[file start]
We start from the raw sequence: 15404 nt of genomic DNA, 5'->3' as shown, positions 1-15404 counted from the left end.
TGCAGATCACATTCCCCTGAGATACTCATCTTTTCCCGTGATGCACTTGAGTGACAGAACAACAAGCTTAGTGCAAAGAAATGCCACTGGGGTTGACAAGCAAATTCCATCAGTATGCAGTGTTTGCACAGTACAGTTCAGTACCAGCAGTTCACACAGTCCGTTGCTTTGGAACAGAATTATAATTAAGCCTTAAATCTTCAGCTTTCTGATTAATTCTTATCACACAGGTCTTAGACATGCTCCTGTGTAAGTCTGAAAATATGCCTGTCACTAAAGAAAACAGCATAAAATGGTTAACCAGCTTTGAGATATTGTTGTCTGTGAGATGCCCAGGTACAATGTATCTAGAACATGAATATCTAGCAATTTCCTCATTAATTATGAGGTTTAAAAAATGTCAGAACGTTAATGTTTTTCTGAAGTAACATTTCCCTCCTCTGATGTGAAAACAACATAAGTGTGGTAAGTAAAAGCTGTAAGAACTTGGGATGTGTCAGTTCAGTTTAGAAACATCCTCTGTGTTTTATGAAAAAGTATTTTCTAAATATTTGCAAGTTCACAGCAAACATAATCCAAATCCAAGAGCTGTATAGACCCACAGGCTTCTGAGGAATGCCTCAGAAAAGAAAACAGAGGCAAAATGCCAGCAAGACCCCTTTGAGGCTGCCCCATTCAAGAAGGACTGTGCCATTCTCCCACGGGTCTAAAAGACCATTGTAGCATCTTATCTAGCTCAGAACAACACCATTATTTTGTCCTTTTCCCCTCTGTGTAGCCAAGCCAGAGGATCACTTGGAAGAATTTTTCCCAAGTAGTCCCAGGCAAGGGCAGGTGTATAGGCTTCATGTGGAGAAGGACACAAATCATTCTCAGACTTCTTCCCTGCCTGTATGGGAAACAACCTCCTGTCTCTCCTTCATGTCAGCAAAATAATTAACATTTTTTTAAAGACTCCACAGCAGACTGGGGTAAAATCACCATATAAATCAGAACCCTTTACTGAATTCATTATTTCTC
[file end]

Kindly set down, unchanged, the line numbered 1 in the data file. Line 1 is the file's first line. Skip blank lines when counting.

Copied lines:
We start from the raw sequence: 15404 nt of genomic DNA, 5'->3' as shown, positions 1-15404 counted from the left end.